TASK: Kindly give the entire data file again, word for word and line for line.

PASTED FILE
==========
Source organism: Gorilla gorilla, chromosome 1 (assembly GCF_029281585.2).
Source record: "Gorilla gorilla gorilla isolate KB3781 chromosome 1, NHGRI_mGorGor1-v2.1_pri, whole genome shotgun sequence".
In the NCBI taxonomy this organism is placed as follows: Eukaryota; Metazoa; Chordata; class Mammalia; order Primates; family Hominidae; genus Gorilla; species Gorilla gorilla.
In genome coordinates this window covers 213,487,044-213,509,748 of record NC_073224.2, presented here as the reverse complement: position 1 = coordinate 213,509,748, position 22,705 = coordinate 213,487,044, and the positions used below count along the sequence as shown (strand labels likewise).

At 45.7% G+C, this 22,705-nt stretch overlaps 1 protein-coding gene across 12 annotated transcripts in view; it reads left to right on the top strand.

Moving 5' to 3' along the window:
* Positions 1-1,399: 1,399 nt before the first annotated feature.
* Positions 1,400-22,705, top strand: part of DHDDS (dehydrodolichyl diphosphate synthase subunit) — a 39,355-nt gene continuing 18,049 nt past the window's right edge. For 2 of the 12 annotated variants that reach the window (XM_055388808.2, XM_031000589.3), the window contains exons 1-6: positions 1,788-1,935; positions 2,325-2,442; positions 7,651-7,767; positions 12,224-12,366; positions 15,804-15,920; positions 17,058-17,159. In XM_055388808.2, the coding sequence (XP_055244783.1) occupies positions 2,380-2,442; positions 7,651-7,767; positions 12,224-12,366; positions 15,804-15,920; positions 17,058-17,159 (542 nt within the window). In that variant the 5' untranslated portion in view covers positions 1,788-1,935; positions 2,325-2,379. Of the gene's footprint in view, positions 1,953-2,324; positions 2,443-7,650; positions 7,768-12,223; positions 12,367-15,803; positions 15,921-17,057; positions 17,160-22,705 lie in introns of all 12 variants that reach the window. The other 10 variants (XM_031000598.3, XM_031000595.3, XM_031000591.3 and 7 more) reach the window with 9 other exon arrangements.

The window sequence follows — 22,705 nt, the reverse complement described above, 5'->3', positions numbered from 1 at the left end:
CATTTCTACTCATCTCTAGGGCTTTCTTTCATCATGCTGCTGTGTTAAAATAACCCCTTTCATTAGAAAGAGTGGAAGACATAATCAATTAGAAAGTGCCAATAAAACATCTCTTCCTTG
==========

Source organism: Gorilla gorilla, chromosome 1 (assembly GCF_029281585.2).
Source record: "Gorilla gorilla gorilla isolate KB3781 chromosome 1, NHGRI_mGorGor1-v2.1_pri, whole genome shotgun sequence".
In the NCBI taxonomy this organism is placed as follows: Eukaryota; Metazoa; Chordata; class Mammalia; order Primates; family Hominidae; genus Gorilla; species Gorilla gorilla.
In genome coordinates this window covers 213,487,044-213,509,748 of record NC_073224.2, presented here as the reverse complement: position 1 = coordinate 213,509,748, position 22,705 = coordinate 213,487,044, and the positions used below count along the sequence as shown (strand labels likewise).

At 45.7% G+C, this 22,705-nt stretch overlaps 1 protein-coding gene across 12 annotated transcripts in view; it reads left to right on the top strand.

Moving 5' to 3' along the window:
* Positions 1-1,399: 1,399 nt before the first annotated feature.
* Positions 1,400-22,705, top strand: part of DHDDS (dehydrodolichyl diphosphate synthase subunit) — a 39,355-nt gene continuing 18,049 nt past the window's right edge. For 2 of the 12 annotated variants that reach the window (XM_055388808.2, XM_031000589.3), the window contains exons 1-6: positions 1,788-1,935; positions 2,325-2,442; positions 7,651-7,767; positions 12,224-12,366; positions 15,804-15,920; positions 17,058-17,159. In XM_055388808.2, the coding sequence (XP_055244783.1) occupies positions 2,380-2,442; positions 7,651-7,767; positions 12,224-12,366; positions 15,804-15,920; positions 17,058-17,159 (542 nt within the window). In that variant the 5' untranslated portion in view covers positions 1,788-1,935; positions 2,325-2,379. Of the gene's footprint in view, positions 1,953-2,324; positions 2,443-7,650; positions 7,768-12,223; positions 12,367-15,803; positions 15,921-17,057; positions 17,160-22,705 lie in introns of all 12 variants that reach the window. The other 10 variants (XM_031000598.3, XM_031000595.3, XM_031000591.3 and 7 more) reach the window with 9 other exon arrangements.

The window sequence follows — 22,705 nt, the reverse complement described above, 5'->3', positions numbered from 1 at the left end:
CATTTCTACTCATCTCTAGGGCTTTCTTTCATCATGCTGCTGTGTTAAAATAACCCCTTTCATTAGAAAGAGTGGAAGACATAATCAATTAGAAAGTGCCAATAAAACATCTCTTCCTTG